The community is left devastated by the water issue and is in disarray – unsure of what the future holds.




The Mondeor Recreation Centre precinct in Daylesford Road consists of a play park, the recreation centre, a preschool and the Mondeor Meteors Football Club, and these facilities have been without water for seven months.

The water supply to these facilities has never been reconnected after it was disconnected in August 2023.

Action for Accountability (A4A), a project co-funded by the European Union and implemented by the Ahmed Kathrada Foundation, Accountability Lab South Africa and the Public Service Accountability Monitor, aims to support communities through better governance as South Africa struggles with an accountability crisis.

A4A has taken on the project of helping restore water to the facilities.

The A4A project is active in three communities in Johannesburg including Lenasia, Finetown, Mondeor (Ward 54) and in the Eastern Cape in Makhanda.

According to A4A representatives, the property where these facilities are situated belongs to the City of Johannesburg (CoJ) and its water supply comes from Johannesburg Water.

The impact on the facilities and community

The disconnection of the water supply has left Mondeor residents in distress and has many detrimental effects.

Dawood Raphalalane indicates the blocked emergency exit.

The recreation centre is a central part of the community and is used for community meetings, church services, funerals, graduations and weddings but because not having water the community cannot use the facility.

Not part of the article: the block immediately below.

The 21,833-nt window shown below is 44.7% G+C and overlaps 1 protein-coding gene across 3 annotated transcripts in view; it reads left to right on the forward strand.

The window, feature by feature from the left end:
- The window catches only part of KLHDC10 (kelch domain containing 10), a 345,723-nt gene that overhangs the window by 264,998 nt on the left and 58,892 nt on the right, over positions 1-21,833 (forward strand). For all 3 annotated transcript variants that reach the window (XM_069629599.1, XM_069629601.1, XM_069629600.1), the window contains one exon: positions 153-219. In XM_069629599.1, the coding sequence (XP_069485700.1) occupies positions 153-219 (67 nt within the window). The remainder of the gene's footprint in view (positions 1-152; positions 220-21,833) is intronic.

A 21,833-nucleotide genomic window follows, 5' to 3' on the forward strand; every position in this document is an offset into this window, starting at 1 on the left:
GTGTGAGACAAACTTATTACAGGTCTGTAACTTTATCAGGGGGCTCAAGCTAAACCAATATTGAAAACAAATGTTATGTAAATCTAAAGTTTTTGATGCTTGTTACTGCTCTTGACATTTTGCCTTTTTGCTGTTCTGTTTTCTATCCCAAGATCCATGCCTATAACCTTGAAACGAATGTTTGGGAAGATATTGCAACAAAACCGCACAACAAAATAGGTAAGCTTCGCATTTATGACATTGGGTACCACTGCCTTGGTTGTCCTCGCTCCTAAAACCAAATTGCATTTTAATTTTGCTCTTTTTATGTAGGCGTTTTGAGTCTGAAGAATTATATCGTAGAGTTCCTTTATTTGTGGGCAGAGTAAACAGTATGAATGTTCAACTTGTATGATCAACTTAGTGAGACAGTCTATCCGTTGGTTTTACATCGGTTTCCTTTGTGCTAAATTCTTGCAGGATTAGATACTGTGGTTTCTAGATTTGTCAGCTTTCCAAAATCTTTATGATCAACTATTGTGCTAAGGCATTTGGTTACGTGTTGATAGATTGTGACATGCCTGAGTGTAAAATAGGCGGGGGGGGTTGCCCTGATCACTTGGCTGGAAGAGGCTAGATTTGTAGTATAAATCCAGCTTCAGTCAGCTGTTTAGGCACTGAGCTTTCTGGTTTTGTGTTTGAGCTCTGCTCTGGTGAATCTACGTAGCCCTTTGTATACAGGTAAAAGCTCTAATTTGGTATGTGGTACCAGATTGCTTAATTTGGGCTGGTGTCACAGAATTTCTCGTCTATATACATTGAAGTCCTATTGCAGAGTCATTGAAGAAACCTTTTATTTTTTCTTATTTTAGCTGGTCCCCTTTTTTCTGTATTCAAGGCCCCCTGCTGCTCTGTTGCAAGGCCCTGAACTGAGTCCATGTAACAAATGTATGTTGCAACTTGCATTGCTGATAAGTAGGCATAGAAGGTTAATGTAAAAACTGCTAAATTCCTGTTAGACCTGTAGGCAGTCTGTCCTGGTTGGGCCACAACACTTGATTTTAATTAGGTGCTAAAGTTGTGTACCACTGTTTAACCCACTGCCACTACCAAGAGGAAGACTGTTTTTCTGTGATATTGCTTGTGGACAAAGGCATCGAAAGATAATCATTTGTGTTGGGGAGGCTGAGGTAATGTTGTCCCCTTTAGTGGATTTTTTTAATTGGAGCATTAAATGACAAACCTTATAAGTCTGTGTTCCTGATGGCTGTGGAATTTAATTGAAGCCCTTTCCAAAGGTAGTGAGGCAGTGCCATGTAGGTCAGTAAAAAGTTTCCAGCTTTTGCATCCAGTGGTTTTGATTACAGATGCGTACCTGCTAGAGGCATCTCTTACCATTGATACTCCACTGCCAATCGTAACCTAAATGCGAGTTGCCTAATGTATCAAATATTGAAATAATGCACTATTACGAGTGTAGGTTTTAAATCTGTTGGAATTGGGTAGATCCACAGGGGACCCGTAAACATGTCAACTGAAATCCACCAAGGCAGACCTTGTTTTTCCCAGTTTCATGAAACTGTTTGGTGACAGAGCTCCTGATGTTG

Additionally, the centre is used by government departments such as SASSA for outreach programmes. It is also used by the Electoral Commission of South Africa (IEC) to register voters and as a voting station.

However, with voting day fast approaching – the facility cannot be used, which will cause an inconvenience to many residents who plan to vote.

The second facility, Carnation Pre-School, is a non-profit community pre-school that provides children with early childhood development services. The preschoolers’ rights to reach their full potential in terms of cognitive, emotional, social and physical development have been safeguarded by these services.

Carnation Pre-School teacher Francina Ntlebi highlighted, “The preschool was previously called Mondeor Community School but was renamed in January. We have been operational since February and have faced this water issue since last year.

“This crisis has put a huge dent in the pockets of the preschool and our own pockets because of expenses on alternative ways of getting water. It is hard without water. We need water, it is our basic human right and no official has come forward to speak about the issue.”

The restricted water supply has caused many challenges for the preschool staff and learners and risks closing its doors. If the preschool closes down, it will be depriving young children – who come from as far as Soweto – of an opportunity to get an affordable education.

The third facility, the Mondeor Meteors Football Club, has been providing its community with great sports since 1960. It not only provides recreational activities to the youth but is also an outlet where they can stay fit and away from harmful influences from society.

Vice-chairperson Nhlanhla Mafolo and chairperson Xavier de Sousa.

The chairperson of the football club and coach, Xavier de Sousa, said: “This crisis has negatively impacted the club and players. The youngsters cannot use the ablution facilities, which pose a huge health risk. Parents who usually wait for their children during training are now unable to use the bathroom and as a result, are becoming frustrated.